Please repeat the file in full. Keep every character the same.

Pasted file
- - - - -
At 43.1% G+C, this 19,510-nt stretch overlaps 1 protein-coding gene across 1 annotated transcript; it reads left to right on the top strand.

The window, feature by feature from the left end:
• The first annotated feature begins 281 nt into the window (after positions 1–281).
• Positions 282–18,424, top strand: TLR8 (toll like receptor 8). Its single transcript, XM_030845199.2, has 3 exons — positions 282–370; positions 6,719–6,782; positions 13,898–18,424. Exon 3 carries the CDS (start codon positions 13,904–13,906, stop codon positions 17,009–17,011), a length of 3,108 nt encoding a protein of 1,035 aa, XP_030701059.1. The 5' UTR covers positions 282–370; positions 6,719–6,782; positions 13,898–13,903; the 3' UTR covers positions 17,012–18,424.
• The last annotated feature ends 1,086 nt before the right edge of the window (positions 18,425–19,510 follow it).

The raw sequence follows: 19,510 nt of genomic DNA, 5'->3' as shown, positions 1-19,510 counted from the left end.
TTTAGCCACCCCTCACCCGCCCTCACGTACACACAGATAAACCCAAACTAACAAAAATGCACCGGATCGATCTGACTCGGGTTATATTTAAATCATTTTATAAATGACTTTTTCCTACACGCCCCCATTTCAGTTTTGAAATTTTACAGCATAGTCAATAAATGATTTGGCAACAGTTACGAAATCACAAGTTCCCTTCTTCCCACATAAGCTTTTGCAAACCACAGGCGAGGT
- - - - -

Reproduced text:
At 43.1% G+C, this 19,510-nt stretch overlaps 1 protein-coding gene across 1 annotated transcript; it reads left to right on the top strand.

The window, feature by feature from the left end:
• The first annotated feature begins 281 nt into the window (after positions 1–281).
• Positions 282–18,424, top strand: TLR8 (toll like receptor 8). Its single transcript, XM_030845199.2, has 3 exons — positions 282–370; positions 6,719–6,782; positions 13,898–18,424. Exon 3 carries the CDS (start codon positions 13,904–13,906, stop codon positions 17,009–17,011), a length of 3,108 nt encoding a protein of 1,035 aa, XP_030701059.1. The 5' UTR covers positions 282–370; positions 6,719–6,782; positions 13,898–13,903; the 3' UTR covers positions 17,012–18,424.
• The last annotated feature ends 1,086 nt before the right edge of the window (positions 18,425–19,510 follow it).

The raw sequence follows: 19,510 nt of genomic DNA, 5'->3' as shown, positions 1-19,510 counted from the left end.
TTTAGCCACCCCTCACCCGCCCTCACGTACACACAGATAAACCCAAACTAACAAAAATGCACCGGATCGATCTGACTCGGGTTATATTTAAATCATTTTATAAATGACTTTTTCCTACACGCCCCCATTTCAGTTTTGAAATTTTACAGCATAGTCAATAAATGATTTGGCAACAGTTACGAAATCACAAGTTCCCTTCTTCCCACATAAGCTTTTGCAAACCACAGGCGAGGT